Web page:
But then weather patterns started to change, not drastically, but gradually: milder winters and earlier springs; hotter summers and earlier autumns. By the time we got to 2018, then 2019 and then 2020, those mild winters were breeding grounds for mildew, the early springs were prone to killer frosts, those hot summers forced ripeness onto reticent grapes varieties, and early autumns left little time to the winemaker to sort it all out.
If this all sounds like an accident waiting to happen, hang on to your hat; it’s all perspective.
2018 was wet, wet, wet through winter and up to mid-April. Then an explosive bud-burst sent the winemakers scurrying to control the vegetation. But then it got hot, hot, south-of-Spain hot, and mildew never stood a chance. Early harvest, no health issues. Big crop. Great vintage.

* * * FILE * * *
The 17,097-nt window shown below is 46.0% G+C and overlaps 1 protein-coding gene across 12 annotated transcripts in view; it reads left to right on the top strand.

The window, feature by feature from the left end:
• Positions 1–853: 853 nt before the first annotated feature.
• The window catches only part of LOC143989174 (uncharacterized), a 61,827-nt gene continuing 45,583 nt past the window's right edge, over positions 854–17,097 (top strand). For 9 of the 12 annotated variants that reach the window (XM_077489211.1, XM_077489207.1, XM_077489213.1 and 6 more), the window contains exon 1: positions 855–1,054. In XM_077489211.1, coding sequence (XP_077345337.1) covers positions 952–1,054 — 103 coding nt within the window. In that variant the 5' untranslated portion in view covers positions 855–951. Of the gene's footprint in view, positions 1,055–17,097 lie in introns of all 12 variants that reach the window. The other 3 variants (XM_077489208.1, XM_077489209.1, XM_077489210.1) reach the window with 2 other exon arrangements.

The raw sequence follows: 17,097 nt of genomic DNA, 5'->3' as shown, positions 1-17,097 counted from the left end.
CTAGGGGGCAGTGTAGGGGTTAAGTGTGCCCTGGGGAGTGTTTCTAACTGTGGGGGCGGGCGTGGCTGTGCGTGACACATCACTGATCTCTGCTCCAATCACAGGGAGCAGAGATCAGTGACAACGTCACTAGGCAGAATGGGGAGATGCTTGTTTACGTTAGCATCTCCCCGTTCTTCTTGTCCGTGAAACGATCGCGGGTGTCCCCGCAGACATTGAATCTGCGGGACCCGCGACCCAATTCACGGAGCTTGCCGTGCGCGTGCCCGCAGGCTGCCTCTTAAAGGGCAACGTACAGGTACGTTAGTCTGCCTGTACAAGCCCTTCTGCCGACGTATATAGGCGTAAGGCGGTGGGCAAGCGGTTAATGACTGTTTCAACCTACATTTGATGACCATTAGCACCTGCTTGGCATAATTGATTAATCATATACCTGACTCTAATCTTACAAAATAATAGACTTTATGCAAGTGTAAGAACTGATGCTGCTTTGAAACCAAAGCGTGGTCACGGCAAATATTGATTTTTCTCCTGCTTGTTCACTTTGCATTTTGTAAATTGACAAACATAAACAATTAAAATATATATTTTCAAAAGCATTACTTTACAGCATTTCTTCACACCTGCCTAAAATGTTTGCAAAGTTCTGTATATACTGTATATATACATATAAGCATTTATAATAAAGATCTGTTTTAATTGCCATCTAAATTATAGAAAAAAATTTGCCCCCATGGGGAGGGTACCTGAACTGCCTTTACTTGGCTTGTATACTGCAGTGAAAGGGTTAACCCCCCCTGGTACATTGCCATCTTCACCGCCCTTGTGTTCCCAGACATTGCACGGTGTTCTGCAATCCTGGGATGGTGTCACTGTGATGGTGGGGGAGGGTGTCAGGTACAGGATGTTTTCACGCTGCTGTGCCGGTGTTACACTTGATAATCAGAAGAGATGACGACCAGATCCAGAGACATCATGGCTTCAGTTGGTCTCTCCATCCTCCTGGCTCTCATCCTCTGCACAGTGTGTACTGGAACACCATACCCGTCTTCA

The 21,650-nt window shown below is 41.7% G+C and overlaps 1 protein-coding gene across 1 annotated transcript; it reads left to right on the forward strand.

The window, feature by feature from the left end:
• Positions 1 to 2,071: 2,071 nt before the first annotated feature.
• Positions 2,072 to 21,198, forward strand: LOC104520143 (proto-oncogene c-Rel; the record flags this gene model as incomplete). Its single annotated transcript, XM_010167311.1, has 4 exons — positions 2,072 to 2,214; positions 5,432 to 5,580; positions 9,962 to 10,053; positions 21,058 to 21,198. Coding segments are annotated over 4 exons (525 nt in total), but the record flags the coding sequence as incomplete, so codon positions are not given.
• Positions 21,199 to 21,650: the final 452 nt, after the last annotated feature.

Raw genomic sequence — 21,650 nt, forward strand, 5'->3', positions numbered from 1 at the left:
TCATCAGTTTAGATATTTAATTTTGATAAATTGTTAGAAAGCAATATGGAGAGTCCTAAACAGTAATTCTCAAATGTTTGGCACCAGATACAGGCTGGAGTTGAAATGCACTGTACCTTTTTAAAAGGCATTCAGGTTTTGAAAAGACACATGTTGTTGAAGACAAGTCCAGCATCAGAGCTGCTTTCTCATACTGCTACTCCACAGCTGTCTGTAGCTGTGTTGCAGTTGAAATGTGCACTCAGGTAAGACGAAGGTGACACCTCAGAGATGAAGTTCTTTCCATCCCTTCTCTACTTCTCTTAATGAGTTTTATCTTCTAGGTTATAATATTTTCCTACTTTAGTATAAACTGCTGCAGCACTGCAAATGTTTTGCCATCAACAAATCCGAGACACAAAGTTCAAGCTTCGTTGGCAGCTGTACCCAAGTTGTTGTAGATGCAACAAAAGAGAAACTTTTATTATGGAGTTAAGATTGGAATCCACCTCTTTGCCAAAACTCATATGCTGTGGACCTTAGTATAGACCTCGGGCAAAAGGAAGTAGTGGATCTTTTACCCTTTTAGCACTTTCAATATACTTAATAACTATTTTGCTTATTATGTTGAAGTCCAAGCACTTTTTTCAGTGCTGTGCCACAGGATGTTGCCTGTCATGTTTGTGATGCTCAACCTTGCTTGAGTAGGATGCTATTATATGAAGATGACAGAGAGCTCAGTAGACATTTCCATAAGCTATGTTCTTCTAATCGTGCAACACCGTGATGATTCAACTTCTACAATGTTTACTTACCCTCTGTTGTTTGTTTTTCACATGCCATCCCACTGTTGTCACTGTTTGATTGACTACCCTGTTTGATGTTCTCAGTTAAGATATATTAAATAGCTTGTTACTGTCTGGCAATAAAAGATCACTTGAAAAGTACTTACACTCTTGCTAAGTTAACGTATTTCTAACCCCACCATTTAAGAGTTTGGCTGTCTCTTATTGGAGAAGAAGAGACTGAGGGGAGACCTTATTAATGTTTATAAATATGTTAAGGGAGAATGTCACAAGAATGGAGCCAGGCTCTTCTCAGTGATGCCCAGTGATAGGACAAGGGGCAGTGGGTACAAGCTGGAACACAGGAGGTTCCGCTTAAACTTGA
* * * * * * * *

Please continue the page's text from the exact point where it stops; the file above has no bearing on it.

2019 was wet through the winter. Early bud burst, then frost took part of the crop. A warm set up flowering, but cold weather set in, taking another part of the crop. Then it got hot and very dry. Well-tend vines and, especially, old vines did well because there was last winter’s water in the water table, and good vines can go deep for water. Hot, healthy harvest. Great really ripe vintage.
2020 was precocious. Mild wet winter. Bud burst in mid-April. From that point on, there is not much to report weatherwise. It was hot and dry from June through to the end. Harvest started in August. Indeed, there was more stress on the winemakers than there was on the vines. When to pick? Overall, great vintage both white and red.
See a pattern?
And 2021…well in 2021 things returned to ‘normal’ (if such a thing is possible in Burgundy!) First came devastating frosts in the early part of April, which were followed by a cool May, leading to a damp summer with the ever-present threat of hail.